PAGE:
Former White House counsel Greg Craig was indicted by a grand jury Thursday for allegedly making false statements to the Justice Department about work performed for Ukraine in 2012.
Craig, 74, who was charged with concealing material information from the Foreign Agents Registration Act Unit, or FARA Unit, and making false statements, failed to disclose work he performed for Ukraine because he believed it would prevent him from assuming future roles within the federal government, according to the indictment, which stemmed from special counsel Robert Mueller's probe.
Craig, who served as former President Barack Obama's White House counsel, refused to accept a plea deal.
The Wall Street Journal first reported Wednesday that people familiar with the situation said Craig was likely to be charged with making false statements to the Justice Department.
Craig and his law firm were hired in early 2012 to lead an independent inquiry into whether former Ukrainian Prime Minister Yulia Tymoshenko received a fair trial after she was sentenced to seven years in prison in 2011 for abuse of office, federal prosecutors say.
He was also signed on to consult about Tymoshenko's second trial. Craig's firm, Skadden Arps, at which he was partner, received more than $4 million for the report and consultation.
The effort, NBC News has previously reported, was spearheaded in part by Paul Manafort, President Donald Trump's former campaign chairman. Manafort was working with the government of former Ukrainian President Victor Yanukovych to produce a report that Ukrainian legal experts have called a politically motivated "whitewashing" of the facts.
The investigation into Craig grew out of Mueller's probe of lobbying efforts undertaken at Manafort's direction and at the behest of the pro-Russian, pro-Putin government of Yanukovych.
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Manafort pleaded guilty to failing to register as an agent of Ukraine during this time period when he amassed millions of dollars in work lobbying on behalf of the country's government.
Emails showed that Craig was resistant to registering under the Foreign Agents Registration Act and asked the co-author of his inquiry whether the project would require him to.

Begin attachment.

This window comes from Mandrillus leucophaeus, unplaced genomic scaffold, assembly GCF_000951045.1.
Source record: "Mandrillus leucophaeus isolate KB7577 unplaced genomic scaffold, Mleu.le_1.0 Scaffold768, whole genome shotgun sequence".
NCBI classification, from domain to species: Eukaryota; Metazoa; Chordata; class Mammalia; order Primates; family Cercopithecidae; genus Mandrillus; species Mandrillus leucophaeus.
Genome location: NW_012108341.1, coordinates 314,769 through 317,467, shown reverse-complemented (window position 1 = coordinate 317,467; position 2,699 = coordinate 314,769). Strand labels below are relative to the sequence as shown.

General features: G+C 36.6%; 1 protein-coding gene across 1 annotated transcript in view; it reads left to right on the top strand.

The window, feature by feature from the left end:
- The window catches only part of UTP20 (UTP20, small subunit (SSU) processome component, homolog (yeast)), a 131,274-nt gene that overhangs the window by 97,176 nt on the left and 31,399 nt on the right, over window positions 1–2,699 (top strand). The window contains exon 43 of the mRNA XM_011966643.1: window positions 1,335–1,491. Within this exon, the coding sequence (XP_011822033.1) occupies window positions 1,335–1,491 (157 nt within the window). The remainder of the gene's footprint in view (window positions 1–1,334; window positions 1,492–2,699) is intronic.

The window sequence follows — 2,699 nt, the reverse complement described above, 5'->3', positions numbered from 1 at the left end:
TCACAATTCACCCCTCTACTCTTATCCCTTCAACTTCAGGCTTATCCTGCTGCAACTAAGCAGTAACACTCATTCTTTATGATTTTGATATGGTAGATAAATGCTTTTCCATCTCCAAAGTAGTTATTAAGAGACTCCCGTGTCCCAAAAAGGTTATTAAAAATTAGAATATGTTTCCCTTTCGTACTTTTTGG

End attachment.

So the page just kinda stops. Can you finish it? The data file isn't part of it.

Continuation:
In a May 2012 email, Craig debated whether to hire a public relations firm after being told that Tymoshenko's attorneys might speak publicly about his firm's inquiry, according to the indictment.
"I have been clear that we cannot run close to the FARA line and if we were seen as hiring and directing [PR Firm] we would be doing much more than just lawyering," Craig wrote.
Craig allegedly made false statements about the report in 2013 in response to the FARA Unit's inquiries and again in 2017 after being interviewed by Mueller.
He allegedly stated in a formal written response to the FARA Unit that his firm did not inform, consult or act under the instruction of Ukraine.
According the indictment, he failed to inform the FARA Unit that he generated the written inquiry report, that his firm advised the hiring of a public relations firm, was informed about the firm's strategy and met with a lobbyist whom he informed of the firm's strategy.
Craig also allegedly failed to disclose that he met with reporters in coordination with representatives to the Ukraine.
Because of the allegedly misleading information provided by Craig, the FARA Unit determined that he and his firm did not have to register as a foreign agent, according to the indictment.
In a statement he posted to YouTube on Thursday, Craig said that his comments to reporters were actually intended to "prevent mischaracterization of our report by Ukraine and its public relations firm" and that "I was always honest about the reason for my contacts with the media."
"I never discussed the findings of our report with any U.S. officials and certainly did not lobby any U.S. officials on behalf of Ukraine," Craig said. "I did not help Ukraine promote its spin when it released our report."
Craig's attorneys, William Taylor and William Murphy, released a statement Thursday calling the indictment "unfair and misleading."
"It ignores uncontroverted evidence to the contrary," the statement said. "Mr. Craig had no interest in misleading the FARA Unit because he had not done anything that required his registration. That is what this trial will be all about."
Craig was interviewed multiple times by Mueller's team. In addition to working for Obama, Craig served as a senior legal adviser to former President Bill Clinton.
He faces up to five years in prison if convicted.